Nelson Mandela’s journey from a college dropout necessitated by his political views to a student leader, a political activist, a prisoner and President of South Africa bears testimony to fortes of human character and temperate quality of will power. The fact that he did it with his soft tone, grace and sense of humour eclipsed the misery he underwent in prisons including a bout with tuberculosis and prostrate surgery. He lived a lonely life, his first wife abandoning him, a child dying in a car accident and Winnie betraying his ideals and mission. Despite all this, he accepted his foibles and said in humorous retort to those who wanted to make him a larger than life icon, “I am not a saint, unless you think of a saint as a sinner who keeps on trying.”

Perhaps Nelson Mandela was the last of the anti-colonial leaders of the 20th century who transcended into the next. Yet, unlike others of the Non-Aligned Movement, he had the singular honour of ultimately being admired by the communists, capitalists, socialist, saints and sinners. He took inspiration from Fidel Castro of Cuba and was considered a communist lackey by President Reagan and Prime Minister Thatcher. But years later, his moral stature was so high that the President Bill Clinton and Prime Minister Margate Thatcher stood beside him like pygmies. Through his soft speech and political firmness, Nelson Mandela proved that he was an undisputed international leader beyond the South African Reconciliation and Truth.

In 1994, President Nelson Mandela inherited South Africa with disproportionate wealth and services. Over 50% people lacked electricity and sanitation, over 40% population lacked clean drinking water,  33% of population was illiterate while 2 million children were out of school. One third population was unemployed while 50% lived below the poverty line. 20% of national revenues were used to service debt thereby dragging the National Reconstruction and Development Programme. Nelson dispelled the notion of being a communist or socialist by promoting foreign investment.

During Nelson Mandela’s presidency, welfare spending progressively increased into double digits and incrementally introduced parity in grants, bringing diverse groups into one.  In 1994, free healthcare was introduced for children under six and pregnant women. Telephone lines connected over 3 million people while 1.5 million children were brought into the education system. Provision of electricity, basic health care and replacement of shanty housings was exponential.

The Land Restitution Act of 1994 enabled people to reclaim lands. He legislated to safeguard the rights of labour tenants who live and grow crops or graze livestock on farms and mechanisms to finance and promote skills development. All rules relating to labour employment and unions were revised.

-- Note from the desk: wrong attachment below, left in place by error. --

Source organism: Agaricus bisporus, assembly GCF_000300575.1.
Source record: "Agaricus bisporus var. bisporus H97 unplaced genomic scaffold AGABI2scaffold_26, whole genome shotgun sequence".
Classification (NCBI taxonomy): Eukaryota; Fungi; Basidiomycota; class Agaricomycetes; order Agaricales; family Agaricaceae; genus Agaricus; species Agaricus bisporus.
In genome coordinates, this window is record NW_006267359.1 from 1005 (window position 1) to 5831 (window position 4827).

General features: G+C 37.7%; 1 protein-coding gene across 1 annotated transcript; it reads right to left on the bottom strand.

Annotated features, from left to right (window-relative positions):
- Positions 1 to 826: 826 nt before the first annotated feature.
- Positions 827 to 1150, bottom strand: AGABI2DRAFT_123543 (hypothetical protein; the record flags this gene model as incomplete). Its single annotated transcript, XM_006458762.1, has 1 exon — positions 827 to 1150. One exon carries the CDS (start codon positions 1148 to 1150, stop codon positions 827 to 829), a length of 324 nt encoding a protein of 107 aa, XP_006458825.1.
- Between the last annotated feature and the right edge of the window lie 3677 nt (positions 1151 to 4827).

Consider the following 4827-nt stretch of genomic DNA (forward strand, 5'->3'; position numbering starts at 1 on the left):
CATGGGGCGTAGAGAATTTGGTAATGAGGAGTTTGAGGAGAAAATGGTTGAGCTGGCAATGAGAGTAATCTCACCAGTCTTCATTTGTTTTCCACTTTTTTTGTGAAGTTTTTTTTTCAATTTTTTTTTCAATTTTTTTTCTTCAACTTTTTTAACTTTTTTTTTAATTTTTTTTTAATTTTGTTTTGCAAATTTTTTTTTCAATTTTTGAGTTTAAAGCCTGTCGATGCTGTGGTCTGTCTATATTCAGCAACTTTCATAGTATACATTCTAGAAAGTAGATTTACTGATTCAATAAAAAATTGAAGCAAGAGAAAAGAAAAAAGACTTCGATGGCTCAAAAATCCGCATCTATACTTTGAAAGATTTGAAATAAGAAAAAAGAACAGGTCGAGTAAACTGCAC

As the Secretary General of the Non Aligned Movement, Nelson Mandela showed his stature of rising beyond contemporary international politics. He used the NAM Conference at Durban to criticise the Israeli government while urging India and Pakistan to negotiate Kashmir conflict. He came under sharp criticism by Israel, India and his critics.

Nelson Mandela rose above political expediencies to continue befriending rough weather friends disliked by the international community. His friendship with President Suharto of Indonesia, President Fidel Castro of Cuba and Muammar Gaddafi was of a personal nature in which he privately cajoled them over East Timor and Pan Am flight 103.   He invited Fidel Castro to South Africa and conferred Qaddafi with Medal of Good Hope. The Lockerbie trial of two Libyans at Camp Zeist Netherlands was his brain child.

Nelson Mandela must have had regrets for not being able to prevent the implosion of African States into mayhem, anarchy and bloodshed. The neo imperialist and neo colonialist world with its racket of franchised wars, built a wall around his aura to keep the deprived poor and make the rich wealthier. But South Africa is the laboratory where his legacy of inclusiveness and pluralism will continue with telling effects; a legacy so strong and addictive, that the socio-political and economic reforms he initiated cannot be rolled back.

In Pakistan, the leader most inspired by his firm, dignified, principled and non-violent style is Imran Khan. Nelson Mandela barged into Imran Khan’s psyche when the former was an international icon and latter a political starter. Imran Khan has repeatedly mentioned Mandela Politics as the way forward in Pakistan. National Truth and Reconciliation, negotiating with Taliban and reconciliation with people of tribal areas are invariably stamped by Nelson Mandela’s vision.

Addressing a PTI youth Convention in 2012 at Karachi, Imran Khan singled out Jinnah and Nelson Mandela amongst contemporary leaders, ‘Then there was Jinnah who kept his illness a secret so that he could create a separate homeland…and Nelson Mandela, despite spending 27 years in jail, did not change his stance about equal rights.’

Rest in Eternal Peace our Madibi.

Brigadier (Retired) Samson Simon Sharaf is a political economist and a television anchorperson.